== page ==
A Little Hands-on with NumPy

Reading Time: 4 minutes

An Introduction to NumPy and what makes it stand out for big data processing is already discussed in the blog NumPy – Say Bye to Loops. So, this blog takes you a little deeper and gets you ready for a hands-on with Numpy.

Here, we will perform analysis on a small census data with NumPy and explore what all we can from the data. But first, we need to have a look at the data.

Exploring the data

Before moving on with the hands-on in NumPy, the first step is to look at the data and understand what each column and value means.

AgeEducation – NumRaceSexCapital – gainCapital
-Loss
IncomeHours
– per – week
39134121740040
50134100013
3894100040
5372100040
311440140840150
42134151780140
37102100180

The dataset has the following features:

FeaturesDescription
AgeAge of the person
Education-NumNo. of years of education they had
RacePerson’s race
KEY==> 0 : Amer-Indian-Eskimo
1 : Asian-Pac-Islander
2 : Black
3 : Other
4 : White
SexPerson’s gender
KEY==> 0 : Female
1 : Male
Capital-GainIncome from investment sources, apart from wages/salary
Capital-LossLosses from investment sources, apart from wages/salary
IncomeAnnual Income of the person
KEY==> 0 : Less than or equal to 50K
1 : More than 50K
Hours-per-weekNo. of hours per week the person works

Now, let’s assume that the path to the data set is stored in a variable named path. Thus, we can read it from the location using the following code in NumPy:

>>> import numpy as np
>>> census = np.genfromtxt(path, delimiter=",", skip_header=1)

The delimiter specifies that the data is in CSV (comma-separated values) format and skip_header=1 specifies to ignore the header in the data set.

Now, let’s move on to the hands-on with NumPy and have a look at the various analysis that can be done on this sample data set.

Analysis of Age Distribution

Numpy eases the task for performing simple analysis on any numeric datatype using the built-in methods. Because Age feature in the data set is numeric, we can perform all R supported statistical operations on it.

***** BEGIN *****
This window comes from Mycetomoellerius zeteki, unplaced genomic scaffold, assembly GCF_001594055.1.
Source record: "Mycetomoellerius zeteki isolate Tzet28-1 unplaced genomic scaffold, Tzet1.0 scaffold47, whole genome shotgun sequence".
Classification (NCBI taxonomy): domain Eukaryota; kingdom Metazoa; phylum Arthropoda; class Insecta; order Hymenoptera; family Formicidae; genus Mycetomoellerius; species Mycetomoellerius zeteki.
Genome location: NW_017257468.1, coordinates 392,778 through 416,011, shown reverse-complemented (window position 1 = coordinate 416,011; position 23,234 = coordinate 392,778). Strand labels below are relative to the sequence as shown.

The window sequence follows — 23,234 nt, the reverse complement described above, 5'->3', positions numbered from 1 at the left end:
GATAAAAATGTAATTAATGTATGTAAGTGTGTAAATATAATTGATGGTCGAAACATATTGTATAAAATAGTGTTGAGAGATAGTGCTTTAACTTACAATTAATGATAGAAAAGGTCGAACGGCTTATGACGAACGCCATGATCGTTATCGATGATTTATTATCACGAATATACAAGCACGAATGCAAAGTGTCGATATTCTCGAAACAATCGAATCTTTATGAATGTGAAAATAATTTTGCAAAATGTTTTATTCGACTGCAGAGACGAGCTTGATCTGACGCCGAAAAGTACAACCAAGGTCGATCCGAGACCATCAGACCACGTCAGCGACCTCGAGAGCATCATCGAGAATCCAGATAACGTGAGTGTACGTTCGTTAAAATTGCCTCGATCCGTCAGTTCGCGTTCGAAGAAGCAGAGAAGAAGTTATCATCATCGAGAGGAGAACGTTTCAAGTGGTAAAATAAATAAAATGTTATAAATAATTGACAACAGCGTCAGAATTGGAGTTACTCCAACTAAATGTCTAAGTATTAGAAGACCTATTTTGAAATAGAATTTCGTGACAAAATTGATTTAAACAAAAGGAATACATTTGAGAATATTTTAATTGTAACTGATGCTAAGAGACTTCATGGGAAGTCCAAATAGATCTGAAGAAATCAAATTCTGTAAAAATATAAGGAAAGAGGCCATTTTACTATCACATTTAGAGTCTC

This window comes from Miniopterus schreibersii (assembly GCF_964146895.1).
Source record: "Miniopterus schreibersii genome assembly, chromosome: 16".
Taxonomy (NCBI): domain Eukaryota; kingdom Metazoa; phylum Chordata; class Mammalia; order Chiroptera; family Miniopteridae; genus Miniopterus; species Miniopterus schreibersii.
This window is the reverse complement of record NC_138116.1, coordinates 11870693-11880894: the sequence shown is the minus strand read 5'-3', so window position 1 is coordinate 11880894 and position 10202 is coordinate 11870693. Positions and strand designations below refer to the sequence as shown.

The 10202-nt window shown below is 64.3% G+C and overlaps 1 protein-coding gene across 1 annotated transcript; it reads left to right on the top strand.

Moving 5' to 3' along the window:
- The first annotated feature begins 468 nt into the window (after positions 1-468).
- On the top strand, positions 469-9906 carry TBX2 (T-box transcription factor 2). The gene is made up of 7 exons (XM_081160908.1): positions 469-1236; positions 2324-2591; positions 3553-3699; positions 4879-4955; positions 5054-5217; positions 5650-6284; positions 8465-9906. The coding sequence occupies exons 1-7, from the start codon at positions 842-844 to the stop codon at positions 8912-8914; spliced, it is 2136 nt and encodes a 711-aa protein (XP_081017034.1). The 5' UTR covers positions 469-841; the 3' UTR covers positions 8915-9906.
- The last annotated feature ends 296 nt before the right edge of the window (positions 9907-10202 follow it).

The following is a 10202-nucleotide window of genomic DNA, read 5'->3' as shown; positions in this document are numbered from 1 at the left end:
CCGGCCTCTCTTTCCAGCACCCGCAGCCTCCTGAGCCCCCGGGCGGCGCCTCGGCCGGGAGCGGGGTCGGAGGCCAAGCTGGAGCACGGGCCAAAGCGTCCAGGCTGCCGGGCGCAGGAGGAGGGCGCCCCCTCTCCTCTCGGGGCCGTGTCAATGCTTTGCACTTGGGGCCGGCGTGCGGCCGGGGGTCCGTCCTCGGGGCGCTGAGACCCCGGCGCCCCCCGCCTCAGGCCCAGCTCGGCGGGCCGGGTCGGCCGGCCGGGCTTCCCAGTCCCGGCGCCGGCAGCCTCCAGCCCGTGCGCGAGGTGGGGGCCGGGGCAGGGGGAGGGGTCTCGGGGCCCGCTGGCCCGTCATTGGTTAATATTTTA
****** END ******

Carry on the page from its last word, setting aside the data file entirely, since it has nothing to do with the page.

Using the Age feature in the first column, we can perform any operation on it. But first, we need to extract it form the rest of the data. This can be done using indexing supported by NumPy’s nd-array as follows:

# Fetching all rows of the column at index 0
>>> age = census[:,0]

Once we extract the age column, we can perform analysis on this column as follows:

# max value in age column
max_age = np.max(age)
# min value in age column
min_age = np.min(age)
# mean value of age column
age_mean = np.mean(age)
# standard deviation of age column
age_std = np.std(age)

Analysis of Race Distribution

Now we want to look at the race distribution of the country and identify the race in minority.

First, we will extract all rows of different races in different variables. This can be done using another NumPy concept called as Boolean Indexing.

>>> census[:,2]==4
[ True  True  True  False  True  True  False  ...  ]

For instance, the above code creates a boolean nd-array containing True / False value only, with True for values of the column at second index having value 4.

Further on, we can filter the rows matching our condition using the concept of masking. It means that for an array A and a boolean condition, A[condition] will result in an array that contains only the values which satisfy the given condition.